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The Silk Code - Paul Levinson After an argument with myself, I am settling on a 3* review. I found this book to be exceedingly frustrating. I just felt like it could have been so much better.

The story is about a genetic virus on a DNA level and it discusses DNA based technology used by the Amish. I found the concept fascinating. I did struggle to find a character to connect with emotionally, but settled on Phil and Jenna's relationship to relate with.

Phil is a forensic examiner. He and his friends/cohorts/colleagues discover bodies that carbon date 30,000 years in the past. Deaths ensue, bodies get lost, and Phil must get to the bottom of it before humanity is wiped out. OK, maybe not quite that desperate, but that is the idea.

It is essentially an old time mystery story (think Raymond Chandler et al.) with some science fiction type ideas thrown in. Both parts are well thought out and written. I found the genetic manipulation that Mr. Levinson describes absolutely fascinating and it is this concept that sets the book apart. These parts (1,3 and 4) of the story are frantic and fast paced and make an excellent story. Of at least 4 stars.

But, there is another part to the story. The second part. The Tocharian Chariot. In this part, we are sent far to the past to take a journey with Gwellyn as he travels the known world to find the history of the 'singers' while having flings with almost every female whose path he crosses. This part is written in a totally different voice and felt like a completely different style. In fact, I double checked to make sure the book was not actually a short story collection. This part was painful. Had the first part not so engrossed me, I surely would have put this book aside. But, I really wanted to finish the mystery. I could have skipped this part, but I feared I would miss something important. This part would have rated 1*. But, since there were 3 parts with more stars - I settled on 3 for the book.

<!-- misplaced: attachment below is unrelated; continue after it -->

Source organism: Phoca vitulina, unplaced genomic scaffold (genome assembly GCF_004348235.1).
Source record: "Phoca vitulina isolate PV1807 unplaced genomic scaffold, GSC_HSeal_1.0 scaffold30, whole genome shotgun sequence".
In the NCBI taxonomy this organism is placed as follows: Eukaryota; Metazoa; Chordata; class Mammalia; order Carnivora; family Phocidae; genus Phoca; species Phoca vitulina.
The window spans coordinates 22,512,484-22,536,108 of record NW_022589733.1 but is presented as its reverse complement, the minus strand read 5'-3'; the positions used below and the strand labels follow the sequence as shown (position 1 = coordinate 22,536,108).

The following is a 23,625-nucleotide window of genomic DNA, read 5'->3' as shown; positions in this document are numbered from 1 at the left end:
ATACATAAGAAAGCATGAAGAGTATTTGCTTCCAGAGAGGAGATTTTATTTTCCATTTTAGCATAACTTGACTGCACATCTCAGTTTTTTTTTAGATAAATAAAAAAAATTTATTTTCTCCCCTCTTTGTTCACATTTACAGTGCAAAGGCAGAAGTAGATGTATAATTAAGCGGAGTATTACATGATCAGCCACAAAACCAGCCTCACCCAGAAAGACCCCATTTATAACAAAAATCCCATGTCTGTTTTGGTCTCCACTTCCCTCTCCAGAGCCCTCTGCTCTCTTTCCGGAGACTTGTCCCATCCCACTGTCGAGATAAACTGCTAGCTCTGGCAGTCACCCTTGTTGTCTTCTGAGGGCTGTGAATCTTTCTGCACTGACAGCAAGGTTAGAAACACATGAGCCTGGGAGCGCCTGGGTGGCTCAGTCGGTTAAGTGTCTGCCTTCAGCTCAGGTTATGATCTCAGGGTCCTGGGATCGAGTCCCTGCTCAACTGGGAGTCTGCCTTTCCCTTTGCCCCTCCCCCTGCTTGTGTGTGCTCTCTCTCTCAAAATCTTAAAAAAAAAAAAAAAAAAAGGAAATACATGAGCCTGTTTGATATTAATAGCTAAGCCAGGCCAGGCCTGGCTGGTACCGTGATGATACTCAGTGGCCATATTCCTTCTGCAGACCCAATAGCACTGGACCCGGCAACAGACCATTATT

Even though the conclusion of the book does go back to this part, I do not actually feel like I would have missed anything had I skipped it. I would have just felt like I cheated. Which was beyond me. So, I read it.

Also, this book was written in 1999. This matters. There is much talk about cell phones and call costs - all of which are very different today. So, to maintain some semblance of reality, it helps to remember the writing date.

I would recommend the book with a couple caveats. 1) I would simply skip the second part. I think I would have loved the book without this part and don't think I would have missed much. 2) the writing style is a bit choppy (but that may have been my version), but the story itself is intriguing.